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Roger last won the day on September 13 2020

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  1. perhaps it is lost in the translation
  2. After 30 years as a pilot and 7 as a distiller I find the industries to be very much the same. To make a little bit of money in either industry, you start with a lot of money...
  3. talk to affordable distilling equipment - ask for paul
  4. Ouch. Alternatively, spend 100 bucks on a racking arm. Prost
  5. No offense, but: A) They already know, and B) They don't care. Prost
  6. I trully appreciate everyone's input in this issue, and don't mean to be dismissive in any way. I am just pointing out that the distillation (after commercial NGS production) is essentially nothing but process. It isn't nuance, or technique, it is just process. There is no conceivable way that using a "lesser piece of equipment" and by that I mean a still that is not able to increase the proof of an alcohol, can remove anything at all from an already produced NGS. The "process" of distillation has already been accomplished at the NGS stage. A still can certainly remove components that are "left in" a non NGS proof distillate, but that is a completely different thing. The way to change the makeup of an "NGS" has to start at the beginning. The mash bill, the yeast, the fermentation temp, the fermentation time, etc.. All those things affect the end result. The distillation "process" on the other hand is not going to remove anything the 2nd or 3rd or 50th time, if the proof is not increased. The only thing that a post NGS distillation can remove, is impurities that are added post NGS process (Such as water contaminate. with that said, I am assuming the question asked was I reference to a pot still, not a column that had the capacity to change the actual makeup of the distillate. prost.
  7. You run it until about 10%. Then just dump out the remainder.Keep in mind that you really are not trying to accomplish anything except produce a label that says "Distilled by". There is not much info out there, as that would shed light on the "NGS craft vodka scam", so there is really no right or wrong way to do it. just put it in at 40%. Boil the crap out of it as fast as you can to get it back out and your done. I have always wondered though, why dump any of it? Why not just use the diluted fake craft that's left in the pot, as the water to reduce the fake vodka down from the 140+\- that the pot distills over. I wonder if Mr. T does that ? prost
  8. Hoochware. Easy, scalable, fair price, responsive....... potato, potatoe.dont over think it.
  9. Perhaps you are looking at the issue incorrectly. You state that you read somewhere that distillation removes the risk...... You then also talk about producing a beverage at between 15-25 ABV. These are really two completely different scenarios. Yes, one can virtually assume without reasonable doubt, that distillation removes/kills contaminates as you will have to distill to at least 70%ABV to make a consumable product. No, you can't guarantee that as you continue to reduce that distillate in proof, that it will remain contaminate free. That will depend almost entirely on your finishing process and addition of post distillate additives. Prost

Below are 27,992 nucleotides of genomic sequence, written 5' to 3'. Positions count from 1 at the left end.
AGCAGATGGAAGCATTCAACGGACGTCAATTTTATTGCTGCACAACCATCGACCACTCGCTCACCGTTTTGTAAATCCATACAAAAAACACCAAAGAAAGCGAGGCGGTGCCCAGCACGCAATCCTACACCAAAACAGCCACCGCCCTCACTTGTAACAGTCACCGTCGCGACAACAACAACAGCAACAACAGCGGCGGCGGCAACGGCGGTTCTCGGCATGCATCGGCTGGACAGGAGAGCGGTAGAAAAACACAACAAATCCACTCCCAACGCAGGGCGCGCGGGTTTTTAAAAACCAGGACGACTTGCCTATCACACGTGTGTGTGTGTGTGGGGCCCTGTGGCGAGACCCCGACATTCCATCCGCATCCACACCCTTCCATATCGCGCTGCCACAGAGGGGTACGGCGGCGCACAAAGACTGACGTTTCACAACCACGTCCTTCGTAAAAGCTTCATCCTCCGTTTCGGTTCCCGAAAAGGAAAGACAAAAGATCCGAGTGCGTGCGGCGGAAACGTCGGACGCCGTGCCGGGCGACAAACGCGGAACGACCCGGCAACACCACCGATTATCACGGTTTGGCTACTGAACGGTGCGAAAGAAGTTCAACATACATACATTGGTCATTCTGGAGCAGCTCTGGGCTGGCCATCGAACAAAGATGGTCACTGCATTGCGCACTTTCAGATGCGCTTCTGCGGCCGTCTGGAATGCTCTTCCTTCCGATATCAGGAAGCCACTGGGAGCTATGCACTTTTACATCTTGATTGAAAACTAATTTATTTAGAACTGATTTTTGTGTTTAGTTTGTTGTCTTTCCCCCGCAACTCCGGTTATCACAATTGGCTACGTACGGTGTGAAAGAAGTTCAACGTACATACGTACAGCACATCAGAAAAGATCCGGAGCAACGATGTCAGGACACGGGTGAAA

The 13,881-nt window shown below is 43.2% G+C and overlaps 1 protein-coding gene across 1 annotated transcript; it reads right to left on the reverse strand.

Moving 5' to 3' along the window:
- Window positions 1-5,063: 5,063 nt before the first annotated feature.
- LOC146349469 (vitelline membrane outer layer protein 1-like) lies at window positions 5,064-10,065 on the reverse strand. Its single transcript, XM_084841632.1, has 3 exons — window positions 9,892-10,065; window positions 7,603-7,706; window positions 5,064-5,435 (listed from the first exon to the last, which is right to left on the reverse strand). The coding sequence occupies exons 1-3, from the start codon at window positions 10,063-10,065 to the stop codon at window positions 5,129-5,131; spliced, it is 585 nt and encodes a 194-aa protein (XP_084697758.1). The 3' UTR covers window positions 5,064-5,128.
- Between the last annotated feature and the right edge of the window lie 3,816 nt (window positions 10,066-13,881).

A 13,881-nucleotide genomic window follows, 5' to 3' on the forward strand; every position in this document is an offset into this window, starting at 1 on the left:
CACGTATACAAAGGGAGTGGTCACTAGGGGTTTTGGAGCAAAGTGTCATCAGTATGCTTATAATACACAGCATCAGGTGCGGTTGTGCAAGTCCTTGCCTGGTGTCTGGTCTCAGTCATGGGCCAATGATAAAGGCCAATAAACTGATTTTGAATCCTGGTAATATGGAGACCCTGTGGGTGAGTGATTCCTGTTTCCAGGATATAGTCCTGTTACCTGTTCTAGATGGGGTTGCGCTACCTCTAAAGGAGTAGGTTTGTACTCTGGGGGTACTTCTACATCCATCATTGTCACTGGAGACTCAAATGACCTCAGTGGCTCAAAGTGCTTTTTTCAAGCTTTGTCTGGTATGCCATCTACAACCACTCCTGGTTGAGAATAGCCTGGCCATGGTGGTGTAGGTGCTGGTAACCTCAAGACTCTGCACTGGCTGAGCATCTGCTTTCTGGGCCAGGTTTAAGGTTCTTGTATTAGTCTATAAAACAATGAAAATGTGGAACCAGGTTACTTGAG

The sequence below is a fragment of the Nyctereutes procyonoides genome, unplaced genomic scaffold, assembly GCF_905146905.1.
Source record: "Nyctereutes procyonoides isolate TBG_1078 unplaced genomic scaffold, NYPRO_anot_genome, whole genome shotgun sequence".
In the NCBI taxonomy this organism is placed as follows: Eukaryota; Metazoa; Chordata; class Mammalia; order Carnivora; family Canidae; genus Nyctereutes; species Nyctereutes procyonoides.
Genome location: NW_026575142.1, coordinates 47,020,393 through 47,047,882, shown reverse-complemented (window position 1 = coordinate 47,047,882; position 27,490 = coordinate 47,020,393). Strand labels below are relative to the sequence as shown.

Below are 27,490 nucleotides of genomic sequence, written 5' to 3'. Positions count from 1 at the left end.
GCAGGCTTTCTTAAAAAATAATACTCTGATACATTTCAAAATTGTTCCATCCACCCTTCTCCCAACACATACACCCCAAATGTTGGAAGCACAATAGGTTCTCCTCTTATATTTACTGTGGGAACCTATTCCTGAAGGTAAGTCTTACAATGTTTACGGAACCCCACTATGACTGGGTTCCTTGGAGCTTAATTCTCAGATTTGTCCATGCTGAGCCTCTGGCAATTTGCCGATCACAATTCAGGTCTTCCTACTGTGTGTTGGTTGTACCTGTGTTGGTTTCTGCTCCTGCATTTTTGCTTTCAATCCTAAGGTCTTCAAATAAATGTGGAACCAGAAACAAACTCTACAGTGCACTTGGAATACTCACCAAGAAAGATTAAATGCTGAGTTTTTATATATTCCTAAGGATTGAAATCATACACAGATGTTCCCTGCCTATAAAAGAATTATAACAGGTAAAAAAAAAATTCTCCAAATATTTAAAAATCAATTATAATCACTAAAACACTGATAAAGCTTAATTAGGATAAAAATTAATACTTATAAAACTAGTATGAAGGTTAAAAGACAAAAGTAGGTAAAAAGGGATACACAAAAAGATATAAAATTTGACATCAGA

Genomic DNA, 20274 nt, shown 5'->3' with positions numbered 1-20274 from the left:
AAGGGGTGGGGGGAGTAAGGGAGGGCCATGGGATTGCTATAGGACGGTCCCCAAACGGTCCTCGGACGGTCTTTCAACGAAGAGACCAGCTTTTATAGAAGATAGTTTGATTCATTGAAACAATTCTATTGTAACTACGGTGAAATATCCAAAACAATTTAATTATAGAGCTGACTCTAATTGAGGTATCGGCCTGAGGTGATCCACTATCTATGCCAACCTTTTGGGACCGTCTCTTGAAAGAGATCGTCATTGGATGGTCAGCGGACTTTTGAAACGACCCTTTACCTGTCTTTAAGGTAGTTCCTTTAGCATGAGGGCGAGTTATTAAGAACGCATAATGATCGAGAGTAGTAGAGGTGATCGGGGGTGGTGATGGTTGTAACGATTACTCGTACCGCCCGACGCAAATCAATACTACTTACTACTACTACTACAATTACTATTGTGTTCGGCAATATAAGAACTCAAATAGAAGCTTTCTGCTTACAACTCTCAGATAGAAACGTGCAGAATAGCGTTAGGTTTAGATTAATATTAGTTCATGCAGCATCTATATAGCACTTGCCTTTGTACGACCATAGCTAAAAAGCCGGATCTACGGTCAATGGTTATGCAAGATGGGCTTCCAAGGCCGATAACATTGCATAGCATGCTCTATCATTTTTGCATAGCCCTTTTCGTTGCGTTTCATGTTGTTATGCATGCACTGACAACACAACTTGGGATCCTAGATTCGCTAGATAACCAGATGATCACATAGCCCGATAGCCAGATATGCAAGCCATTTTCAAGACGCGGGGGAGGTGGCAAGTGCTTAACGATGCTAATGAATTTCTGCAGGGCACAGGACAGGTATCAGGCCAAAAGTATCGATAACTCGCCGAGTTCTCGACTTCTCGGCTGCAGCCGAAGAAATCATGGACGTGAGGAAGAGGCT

10. I don't believe there is a major rum on the planet that is aged in new charred oak. You should have probably put whiskey in your barrel for a year, dumped it, then added the rum. That would have gotten you closer to what you are looking for. You could also dump what you have now, and refill with white rum, and the next batch should be more palatable. Prost
  11. There are many FAQ's on the ttb site that will answer many of these questions including allowable changes to COLA's
  12. One way you can work through the process is to just come up with your brand name, then do a simple piece of art, and submit a COLA. As you add verbiage of "puffery" the COLA dept will let you know where you went wrong, if at all.
  13. At this point, are you attempting to distill and barrel rum (not that rum need to be aged) or are you attempting to obtain a COLA for a product you have already produced ? Beyond that, you do realize that if you add a flavoring , as defined in your attachment above or otherwise, that is typically done after you have removed the product from the barrel (not that it needs to ever go in the barrel). I.e. You could make a white rum and add for example 2% molasses and not require a formula. If you added 3% you would require a formula, etc... BAM (Bible) for production :https://www.ttb.gov/images/pdfs/spirits_bam/chapter4.pdf As a side issue I do not believe your problem lies with some interpretation of what constitutes "sugar by products or purity" . I understand that sugar from cane can be used in any and all forms, as any derivation therein is merely process. Prost
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